The kicker here, of course, is Superbowl Sunday, when a large majority of the male public will be obsessed with the game as well as the beer and fat-heavy snacks that go with the event. Of course, some women like football, some men lack the sports-obsession gene (that’s me), and lots of people who really don’t follow football at all will still be watching the game with friends and family. But many females will still be flocking to our nation’s cinemas, and the younger ones especially may be attracted to “Dear John.”

The wartime love story is currently at 30% on Rotten Tomatoes and directed by Lasse Hallström,who is a long way from his “My Life as a Dog” days as an arthouse favorite. La Finke notes that Sony and Relativity Media’s sentimental romance starring Amanda Seyfried and Channing Tatum was defeating the mighty Na’vi on Fandango by a margin of 20 percent. Even rival Fox execs concede re: Sony executives’ hopes for an upset: “They are not suckin’ on a crack pipe.”

Still, the more establishment voice of The Hollywood Reporter‘s jolly Carl DiOrio states fairly unequivocally that James Cameron will, in fact, reign for one more week — though that may well be it. Still, I wonder just what kind of pipe he and his editors might have been smoking that allows him to describe the violent action thriller-comedy, “From Paris with Love” as another female skewing movie — it’s certainly not a traditional romance.

From-Paris-With-Love_jpg_595x325_crop_upscale_q85

Okay, the title might skew could be misleading to some (at least those who don’t know their early James Bond), and women certainly won’t mind looking at “The Tudors” star Jonathan Rhys Meyers.  However, take one look at the trailers and clips and it’s clear this is a real testosterone-fest of an over-the-top action film, embodied by a goateed, shaven-headed John Travolta as a brutal CIA agent and Finke is probably right that it could steal some of the male thunder of “Avatar.” Well, everyone’s allowed the occasional foul-up and jolly Carl certainly is part of “everyone.”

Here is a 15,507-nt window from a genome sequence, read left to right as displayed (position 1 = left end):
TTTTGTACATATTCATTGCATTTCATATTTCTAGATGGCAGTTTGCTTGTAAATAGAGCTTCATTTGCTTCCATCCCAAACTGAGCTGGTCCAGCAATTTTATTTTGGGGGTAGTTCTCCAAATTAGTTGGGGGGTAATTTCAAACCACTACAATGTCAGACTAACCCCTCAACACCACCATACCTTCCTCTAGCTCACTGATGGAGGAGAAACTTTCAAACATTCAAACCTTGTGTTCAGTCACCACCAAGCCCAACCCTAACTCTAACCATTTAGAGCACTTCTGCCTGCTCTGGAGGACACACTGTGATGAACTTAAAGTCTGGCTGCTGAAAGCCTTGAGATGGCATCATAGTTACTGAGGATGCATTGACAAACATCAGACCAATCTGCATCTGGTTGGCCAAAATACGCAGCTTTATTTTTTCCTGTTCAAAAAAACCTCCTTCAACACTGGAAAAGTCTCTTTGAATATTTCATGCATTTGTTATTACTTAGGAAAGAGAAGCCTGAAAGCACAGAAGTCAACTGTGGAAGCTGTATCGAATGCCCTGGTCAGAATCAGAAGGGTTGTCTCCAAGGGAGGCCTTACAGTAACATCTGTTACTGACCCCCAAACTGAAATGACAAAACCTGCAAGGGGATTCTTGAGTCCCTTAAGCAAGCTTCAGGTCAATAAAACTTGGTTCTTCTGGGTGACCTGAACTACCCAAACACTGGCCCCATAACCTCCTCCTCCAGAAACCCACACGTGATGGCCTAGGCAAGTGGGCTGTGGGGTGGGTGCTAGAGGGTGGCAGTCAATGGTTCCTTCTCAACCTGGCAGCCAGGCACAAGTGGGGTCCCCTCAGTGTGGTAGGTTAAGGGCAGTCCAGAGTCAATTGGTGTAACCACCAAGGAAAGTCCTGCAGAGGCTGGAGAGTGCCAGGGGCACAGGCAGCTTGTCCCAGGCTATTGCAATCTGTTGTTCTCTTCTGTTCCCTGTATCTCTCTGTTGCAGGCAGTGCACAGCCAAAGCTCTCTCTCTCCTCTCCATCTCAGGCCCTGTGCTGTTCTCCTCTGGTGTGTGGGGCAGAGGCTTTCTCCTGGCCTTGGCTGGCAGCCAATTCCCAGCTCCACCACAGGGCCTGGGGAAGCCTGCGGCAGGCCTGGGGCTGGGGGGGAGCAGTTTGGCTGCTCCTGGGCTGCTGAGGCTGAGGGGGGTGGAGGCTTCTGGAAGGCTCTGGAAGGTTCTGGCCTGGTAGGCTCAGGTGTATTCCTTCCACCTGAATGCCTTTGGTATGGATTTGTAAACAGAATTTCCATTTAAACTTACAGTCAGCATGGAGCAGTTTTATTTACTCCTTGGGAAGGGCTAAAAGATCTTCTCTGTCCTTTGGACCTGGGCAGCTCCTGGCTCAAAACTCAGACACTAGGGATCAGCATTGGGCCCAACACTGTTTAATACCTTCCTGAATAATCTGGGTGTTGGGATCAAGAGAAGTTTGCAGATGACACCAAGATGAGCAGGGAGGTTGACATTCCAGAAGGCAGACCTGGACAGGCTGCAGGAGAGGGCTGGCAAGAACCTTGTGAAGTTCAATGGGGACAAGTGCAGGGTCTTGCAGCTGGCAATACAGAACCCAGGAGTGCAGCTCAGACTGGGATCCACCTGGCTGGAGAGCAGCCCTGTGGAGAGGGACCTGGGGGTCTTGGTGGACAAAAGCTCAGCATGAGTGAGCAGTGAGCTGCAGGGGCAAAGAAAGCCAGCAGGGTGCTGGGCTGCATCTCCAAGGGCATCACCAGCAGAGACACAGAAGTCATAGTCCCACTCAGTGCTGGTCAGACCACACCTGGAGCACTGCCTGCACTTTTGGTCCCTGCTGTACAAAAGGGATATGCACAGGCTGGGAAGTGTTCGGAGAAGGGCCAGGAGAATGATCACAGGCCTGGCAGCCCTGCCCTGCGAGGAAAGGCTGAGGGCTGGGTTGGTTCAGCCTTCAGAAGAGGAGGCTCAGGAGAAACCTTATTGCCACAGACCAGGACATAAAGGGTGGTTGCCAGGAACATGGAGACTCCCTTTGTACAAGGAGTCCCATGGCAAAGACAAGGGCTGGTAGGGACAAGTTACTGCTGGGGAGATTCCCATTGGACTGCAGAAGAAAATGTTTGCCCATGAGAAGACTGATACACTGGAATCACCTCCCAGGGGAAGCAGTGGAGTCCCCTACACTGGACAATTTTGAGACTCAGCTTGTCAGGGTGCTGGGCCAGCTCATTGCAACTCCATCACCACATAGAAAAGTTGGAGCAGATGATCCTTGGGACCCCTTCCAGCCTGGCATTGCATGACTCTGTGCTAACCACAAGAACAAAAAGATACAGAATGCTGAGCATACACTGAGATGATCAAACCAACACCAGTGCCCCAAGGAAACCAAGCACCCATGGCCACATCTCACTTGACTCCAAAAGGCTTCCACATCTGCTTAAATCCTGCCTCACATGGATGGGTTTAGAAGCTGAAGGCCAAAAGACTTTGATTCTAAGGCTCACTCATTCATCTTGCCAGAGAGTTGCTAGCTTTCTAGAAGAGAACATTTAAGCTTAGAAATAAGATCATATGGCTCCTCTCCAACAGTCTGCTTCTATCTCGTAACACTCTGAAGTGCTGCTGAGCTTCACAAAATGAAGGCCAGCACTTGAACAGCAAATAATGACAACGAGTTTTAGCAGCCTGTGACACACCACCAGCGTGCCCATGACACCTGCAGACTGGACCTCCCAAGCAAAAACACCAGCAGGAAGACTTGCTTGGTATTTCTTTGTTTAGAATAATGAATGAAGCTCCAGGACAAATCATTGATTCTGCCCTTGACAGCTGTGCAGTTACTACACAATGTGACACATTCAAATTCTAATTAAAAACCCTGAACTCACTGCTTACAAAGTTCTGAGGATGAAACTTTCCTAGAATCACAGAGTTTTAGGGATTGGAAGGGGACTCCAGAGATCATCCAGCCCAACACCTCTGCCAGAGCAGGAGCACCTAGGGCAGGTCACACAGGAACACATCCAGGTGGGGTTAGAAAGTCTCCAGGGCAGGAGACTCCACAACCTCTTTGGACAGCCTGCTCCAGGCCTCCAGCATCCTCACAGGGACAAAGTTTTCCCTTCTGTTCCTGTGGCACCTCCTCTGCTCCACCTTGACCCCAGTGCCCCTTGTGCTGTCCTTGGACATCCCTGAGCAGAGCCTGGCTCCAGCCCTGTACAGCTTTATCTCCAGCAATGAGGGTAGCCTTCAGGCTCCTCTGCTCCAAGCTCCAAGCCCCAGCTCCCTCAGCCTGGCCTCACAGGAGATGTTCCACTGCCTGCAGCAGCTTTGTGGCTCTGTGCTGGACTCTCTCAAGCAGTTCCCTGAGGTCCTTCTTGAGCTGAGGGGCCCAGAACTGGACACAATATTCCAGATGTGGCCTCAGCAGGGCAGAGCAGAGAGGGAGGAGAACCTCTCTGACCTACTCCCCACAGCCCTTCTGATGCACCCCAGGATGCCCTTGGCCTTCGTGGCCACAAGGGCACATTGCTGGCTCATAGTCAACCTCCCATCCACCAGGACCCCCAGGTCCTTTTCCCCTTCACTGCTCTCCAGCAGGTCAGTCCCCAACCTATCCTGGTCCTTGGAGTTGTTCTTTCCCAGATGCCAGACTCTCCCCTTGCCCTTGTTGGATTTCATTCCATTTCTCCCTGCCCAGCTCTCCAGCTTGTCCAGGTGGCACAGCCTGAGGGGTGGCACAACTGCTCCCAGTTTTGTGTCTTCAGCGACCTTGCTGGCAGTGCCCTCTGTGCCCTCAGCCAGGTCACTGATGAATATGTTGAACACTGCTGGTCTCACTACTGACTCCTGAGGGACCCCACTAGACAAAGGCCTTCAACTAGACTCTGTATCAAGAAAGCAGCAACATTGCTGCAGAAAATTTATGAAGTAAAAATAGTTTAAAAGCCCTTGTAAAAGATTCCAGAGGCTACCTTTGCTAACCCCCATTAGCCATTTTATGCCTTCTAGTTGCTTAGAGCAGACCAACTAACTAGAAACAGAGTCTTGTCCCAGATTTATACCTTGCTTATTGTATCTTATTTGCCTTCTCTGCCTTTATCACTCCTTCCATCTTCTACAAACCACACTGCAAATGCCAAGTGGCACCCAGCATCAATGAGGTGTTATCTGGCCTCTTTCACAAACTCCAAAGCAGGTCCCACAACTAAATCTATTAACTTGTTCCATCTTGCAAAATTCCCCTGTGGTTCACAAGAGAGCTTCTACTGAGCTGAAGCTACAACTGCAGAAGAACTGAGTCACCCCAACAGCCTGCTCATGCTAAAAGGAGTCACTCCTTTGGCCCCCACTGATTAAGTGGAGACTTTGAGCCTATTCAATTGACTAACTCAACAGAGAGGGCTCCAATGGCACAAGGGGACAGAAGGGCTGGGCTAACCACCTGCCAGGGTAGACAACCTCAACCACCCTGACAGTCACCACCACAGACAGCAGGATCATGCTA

The consensus seems to be that the film from future “Dune” director Pierre Morel will perform below the numbers for “Dear John,” especially given a male-drained Sunday. Its reviews, by the way, are about equally underwhelming. On the other hand, this highly biased critic definitely recommends you take a look at “We’ll Always Have Paris“  — a Bullz-Eye feature on Paris-based movies that I had, of course, absolutely nothing to do with.

That’s pretty much all the news that fits save for noteable Oscar-nomination driven expansions in terms of theater count of “Crazy Heart,” the very good “An Education,” and “Precious.”  Those latter two-films especially might also not be harmed by the big game.

Gabourey Sidibe in

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Stolen videos!

A couple of embeds I saw on the sites of two of our more notable film news reporter/bloggers struck me as being very much of interest to PH readers and film fans in general, so here they are.

First, here is the one-year old trailer for “The People vs. George Lucas” which Nikki Finke noted today is going to be featured at this year’s South by Southwest film festival, though Finke named some names back when she ran this. It should be noted that a lot of the people shown aren’t really perpetrating a personal “diss” as Finke implied.  Also, as a useless blogger, I’d like to know who she considers to be “second rate” movie critics. Anyhow, like Finke, I’m intrigued.

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If you’ve ever directed anything, you know that directors and actors have a pretty unusual relationship. Whether a director’s approach is intensely personal or assiduously professional, there’s always (or should be) an interesting dynamic. Yesterday, Anne Thompson featured this short video documenting a Vanity Fair/Annie Liebovitz photo-shoot featuring actors and their directors that offers a fun peak into one of the most crucial working relationships in the world of film.